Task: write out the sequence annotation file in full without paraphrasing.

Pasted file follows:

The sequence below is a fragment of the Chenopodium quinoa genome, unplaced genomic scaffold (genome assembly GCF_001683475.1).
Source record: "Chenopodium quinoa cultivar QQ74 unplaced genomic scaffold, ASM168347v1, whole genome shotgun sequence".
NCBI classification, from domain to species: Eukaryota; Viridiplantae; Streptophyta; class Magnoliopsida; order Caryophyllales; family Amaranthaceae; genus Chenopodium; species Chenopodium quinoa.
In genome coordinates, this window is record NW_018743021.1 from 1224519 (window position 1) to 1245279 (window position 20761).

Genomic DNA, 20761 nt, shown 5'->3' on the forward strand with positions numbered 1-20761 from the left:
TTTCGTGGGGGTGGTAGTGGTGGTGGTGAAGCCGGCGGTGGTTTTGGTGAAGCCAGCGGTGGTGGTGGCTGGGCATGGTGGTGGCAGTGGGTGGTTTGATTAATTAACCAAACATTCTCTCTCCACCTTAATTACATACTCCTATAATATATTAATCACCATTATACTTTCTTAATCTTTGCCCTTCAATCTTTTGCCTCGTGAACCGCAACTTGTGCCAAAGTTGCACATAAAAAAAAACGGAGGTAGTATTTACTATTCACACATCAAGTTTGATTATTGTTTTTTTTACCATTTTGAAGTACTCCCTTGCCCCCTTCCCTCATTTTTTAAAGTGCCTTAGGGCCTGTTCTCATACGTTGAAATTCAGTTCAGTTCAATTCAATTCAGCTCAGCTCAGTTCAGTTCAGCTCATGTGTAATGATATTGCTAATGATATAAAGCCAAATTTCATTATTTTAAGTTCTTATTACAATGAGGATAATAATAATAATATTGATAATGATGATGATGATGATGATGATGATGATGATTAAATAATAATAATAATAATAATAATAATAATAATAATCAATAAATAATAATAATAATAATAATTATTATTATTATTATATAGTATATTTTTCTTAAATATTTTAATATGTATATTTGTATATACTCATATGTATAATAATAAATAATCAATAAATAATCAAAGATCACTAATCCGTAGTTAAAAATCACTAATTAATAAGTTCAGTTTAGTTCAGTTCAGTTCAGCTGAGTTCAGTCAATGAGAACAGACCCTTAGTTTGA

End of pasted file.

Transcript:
The sequence below is a fragment of the Chenopodium quinoa genome, unplaced genomic scaffold (genome assembly GCF_001683475.1).
Source record: "Chenopodium quinoa cultivar QQ74 unplaced genomic scaffold, ASM168347v1, whole genome shotgun sequence".
NCBI classification, from domain to species: Eukaryota; Viridiplantae; Streptophyta; class Magnoliopsida; order Caryophyllales; family Amaranthaceae; genus Chenopodium; species Chenopodium quinoa.
In genome coordinates, this window is record NW_018743021.1 from 1224519 (window position 1) to 1245279 (window position 20761).

Genomic DNA, 20761 nt, shown 5'->3' on the forward strand with positions numbered 1-20761 from the left:
TTTCGTGGGGGTGGTAGTGGTGGTGGTGAAGCCGGCGGTGGTTTTGGTGAAGCCAGCGGTGGTGGTGGCTGGGCATGGTGGTGGCAGTGGGTGGTTTGATTAATTAACCAAACATTCTCTCTCCACCTTAATTACATACTCCTATAATATATTAATCACCATTATACTTTCTTAATCTTTGCCCTTCAATCTTTTGCCTCGTGAACCGCAACTTGTGCCAAAGTTGCACATAAAAAAAAACGGAGGTAGTATTTACTATTCACACATCAAGTTTGATTATTGTTTTTTTTACCATTTTGAAGTACTCCCTTGCCCCCTTCCCTCATTTTTTAAAGTGCCTTAGGGCCTGTTCTCATACGTTGAAATTCAGTTCAGTTCAATTCAATTCAGCTCAGCTCAGTTCAGTTCAGCTCATGTGTAATGATATTGCTAATGATATAAAGCCAAATTTCATTATTTTAAGTTCTTATTACAATGAGGATAATAATAATAATATTGATAATGATGATGATGATGATGATGATGATGATGATTAAATAATAATAATAATAATAATAATAATAATAATAATCAATAAATAATAATAATAATAATAATTATTATTATTATTATATAGTATATTTTTCTTAAATATTTTAATATGTATATTTGTATATACTCATATGTATAATAATAAATAATCAATAAATAATCAAAGATCACTAATCCGTAGTTAAAAATCACTAATTAATAAGTTCAGTTTAGTTCAGTTCAGTTCAGCTGAGTTCAGTCAATGAGAACAGACCCTTAGTTTGA